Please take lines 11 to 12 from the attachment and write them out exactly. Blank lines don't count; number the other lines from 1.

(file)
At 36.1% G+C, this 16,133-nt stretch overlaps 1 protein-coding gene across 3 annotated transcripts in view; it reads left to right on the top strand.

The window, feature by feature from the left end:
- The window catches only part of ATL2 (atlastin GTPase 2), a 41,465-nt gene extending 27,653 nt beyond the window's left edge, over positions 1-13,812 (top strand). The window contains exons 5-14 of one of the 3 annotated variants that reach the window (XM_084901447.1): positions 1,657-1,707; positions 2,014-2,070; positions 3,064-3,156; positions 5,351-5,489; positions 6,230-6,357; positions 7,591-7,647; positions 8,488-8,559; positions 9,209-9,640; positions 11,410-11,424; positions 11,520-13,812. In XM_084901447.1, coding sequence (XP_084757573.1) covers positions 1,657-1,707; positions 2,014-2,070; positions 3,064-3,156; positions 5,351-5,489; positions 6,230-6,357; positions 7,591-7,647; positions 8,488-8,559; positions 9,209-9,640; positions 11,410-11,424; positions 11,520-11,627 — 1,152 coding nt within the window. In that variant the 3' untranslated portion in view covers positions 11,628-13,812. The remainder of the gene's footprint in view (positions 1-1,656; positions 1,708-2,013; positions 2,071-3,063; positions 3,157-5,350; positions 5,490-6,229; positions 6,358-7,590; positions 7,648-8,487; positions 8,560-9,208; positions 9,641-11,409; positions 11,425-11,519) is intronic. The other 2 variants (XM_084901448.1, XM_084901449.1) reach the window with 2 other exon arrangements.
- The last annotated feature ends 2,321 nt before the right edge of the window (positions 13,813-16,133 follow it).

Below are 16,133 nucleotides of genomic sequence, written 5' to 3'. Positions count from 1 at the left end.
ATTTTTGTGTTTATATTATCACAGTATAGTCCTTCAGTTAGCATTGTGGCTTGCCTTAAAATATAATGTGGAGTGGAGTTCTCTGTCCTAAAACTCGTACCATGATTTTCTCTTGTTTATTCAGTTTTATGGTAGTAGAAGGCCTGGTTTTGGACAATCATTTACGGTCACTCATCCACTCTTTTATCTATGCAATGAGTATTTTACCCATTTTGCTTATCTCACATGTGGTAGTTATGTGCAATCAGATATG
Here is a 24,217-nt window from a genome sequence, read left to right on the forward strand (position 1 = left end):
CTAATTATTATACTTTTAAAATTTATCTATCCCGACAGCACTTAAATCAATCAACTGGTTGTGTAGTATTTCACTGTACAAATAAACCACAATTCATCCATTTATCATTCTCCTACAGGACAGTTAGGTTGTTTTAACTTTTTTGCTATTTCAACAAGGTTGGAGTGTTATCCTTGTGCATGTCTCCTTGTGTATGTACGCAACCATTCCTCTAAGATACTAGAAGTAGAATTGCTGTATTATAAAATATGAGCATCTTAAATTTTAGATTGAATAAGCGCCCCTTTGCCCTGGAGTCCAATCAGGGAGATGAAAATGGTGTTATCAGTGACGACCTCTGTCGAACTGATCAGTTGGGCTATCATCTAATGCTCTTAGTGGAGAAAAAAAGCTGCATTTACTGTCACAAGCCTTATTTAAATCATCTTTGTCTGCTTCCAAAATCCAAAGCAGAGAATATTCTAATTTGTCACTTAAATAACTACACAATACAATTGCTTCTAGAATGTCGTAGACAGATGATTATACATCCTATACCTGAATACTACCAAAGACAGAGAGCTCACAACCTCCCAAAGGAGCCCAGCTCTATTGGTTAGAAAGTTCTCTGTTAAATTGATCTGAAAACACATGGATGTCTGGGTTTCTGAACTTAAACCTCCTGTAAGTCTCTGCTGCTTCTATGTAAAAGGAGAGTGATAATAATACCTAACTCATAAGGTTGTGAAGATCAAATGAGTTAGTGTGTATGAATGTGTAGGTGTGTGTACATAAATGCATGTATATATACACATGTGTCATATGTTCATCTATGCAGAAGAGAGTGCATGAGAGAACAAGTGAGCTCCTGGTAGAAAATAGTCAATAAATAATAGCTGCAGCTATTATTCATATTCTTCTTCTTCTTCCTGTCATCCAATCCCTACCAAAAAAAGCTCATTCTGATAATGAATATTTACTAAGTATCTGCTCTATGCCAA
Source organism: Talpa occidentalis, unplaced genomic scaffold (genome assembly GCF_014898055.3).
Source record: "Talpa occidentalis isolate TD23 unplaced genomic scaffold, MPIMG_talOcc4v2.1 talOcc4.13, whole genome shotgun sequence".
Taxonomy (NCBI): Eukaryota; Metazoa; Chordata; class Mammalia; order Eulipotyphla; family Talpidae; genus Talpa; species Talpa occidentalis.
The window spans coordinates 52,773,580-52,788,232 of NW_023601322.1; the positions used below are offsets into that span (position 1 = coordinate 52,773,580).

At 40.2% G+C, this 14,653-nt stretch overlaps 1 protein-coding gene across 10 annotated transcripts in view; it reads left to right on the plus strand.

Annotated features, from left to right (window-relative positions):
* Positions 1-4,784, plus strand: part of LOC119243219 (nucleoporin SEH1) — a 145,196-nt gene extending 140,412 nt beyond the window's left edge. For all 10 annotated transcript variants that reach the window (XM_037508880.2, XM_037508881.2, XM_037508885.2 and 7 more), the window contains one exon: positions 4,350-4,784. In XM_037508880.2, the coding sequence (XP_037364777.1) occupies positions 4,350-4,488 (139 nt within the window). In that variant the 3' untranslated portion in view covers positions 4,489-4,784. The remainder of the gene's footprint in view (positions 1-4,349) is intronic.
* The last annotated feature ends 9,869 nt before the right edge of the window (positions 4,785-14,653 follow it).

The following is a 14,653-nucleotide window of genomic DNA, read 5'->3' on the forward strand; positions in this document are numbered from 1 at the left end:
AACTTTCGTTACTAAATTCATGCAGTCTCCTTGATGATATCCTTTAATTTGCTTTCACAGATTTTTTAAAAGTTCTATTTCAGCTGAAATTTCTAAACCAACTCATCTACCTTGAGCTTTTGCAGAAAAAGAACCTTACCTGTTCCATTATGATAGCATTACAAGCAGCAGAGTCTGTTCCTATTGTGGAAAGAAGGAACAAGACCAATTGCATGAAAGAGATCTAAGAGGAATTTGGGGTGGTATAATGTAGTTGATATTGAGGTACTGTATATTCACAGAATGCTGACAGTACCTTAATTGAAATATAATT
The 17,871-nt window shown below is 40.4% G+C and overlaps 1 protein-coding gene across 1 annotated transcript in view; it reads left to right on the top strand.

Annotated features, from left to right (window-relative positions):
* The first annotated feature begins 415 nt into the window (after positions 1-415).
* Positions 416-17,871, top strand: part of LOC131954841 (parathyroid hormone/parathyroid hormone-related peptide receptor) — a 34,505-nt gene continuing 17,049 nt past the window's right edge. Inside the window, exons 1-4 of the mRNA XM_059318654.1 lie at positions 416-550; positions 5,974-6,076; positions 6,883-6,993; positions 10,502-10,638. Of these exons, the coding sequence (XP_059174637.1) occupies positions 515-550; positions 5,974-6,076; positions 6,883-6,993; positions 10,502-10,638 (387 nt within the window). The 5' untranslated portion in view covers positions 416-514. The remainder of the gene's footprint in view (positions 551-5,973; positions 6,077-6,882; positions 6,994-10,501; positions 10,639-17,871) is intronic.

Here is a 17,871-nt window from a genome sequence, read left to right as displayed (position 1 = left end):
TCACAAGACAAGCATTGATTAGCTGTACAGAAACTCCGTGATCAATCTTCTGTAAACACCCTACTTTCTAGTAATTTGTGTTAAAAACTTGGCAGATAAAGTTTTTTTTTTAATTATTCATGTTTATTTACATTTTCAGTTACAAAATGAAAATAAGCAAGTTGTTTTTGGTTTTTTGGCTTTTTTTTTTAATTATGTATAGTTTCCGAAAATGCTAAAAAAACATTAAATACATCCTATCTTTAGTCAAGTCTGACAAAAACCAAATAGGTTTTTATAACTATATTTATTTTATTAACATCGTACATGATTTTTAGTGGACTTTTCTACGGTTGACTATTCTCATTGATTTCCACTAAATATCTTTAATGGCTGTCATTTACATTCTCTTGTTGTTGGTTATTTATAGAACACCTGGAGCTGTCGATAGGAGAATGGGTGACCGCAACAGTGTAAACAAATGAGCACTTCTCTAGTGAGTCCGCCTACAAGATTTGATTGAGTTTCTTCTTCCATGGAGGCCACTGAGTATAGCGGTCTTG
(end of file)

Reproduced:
Taxonomy (NCBI): Eukaryota; Metazoa; Chordata; class Mammalia; order Eulipotyphla; family Talpidae; genus Talpa; species Talpa occidentalis.
The window spans coordinates 52,773,580-52,788,232 of NW_023601322.1; the positions used below are offsets into that span (position 1 = coordinate 52,773,580).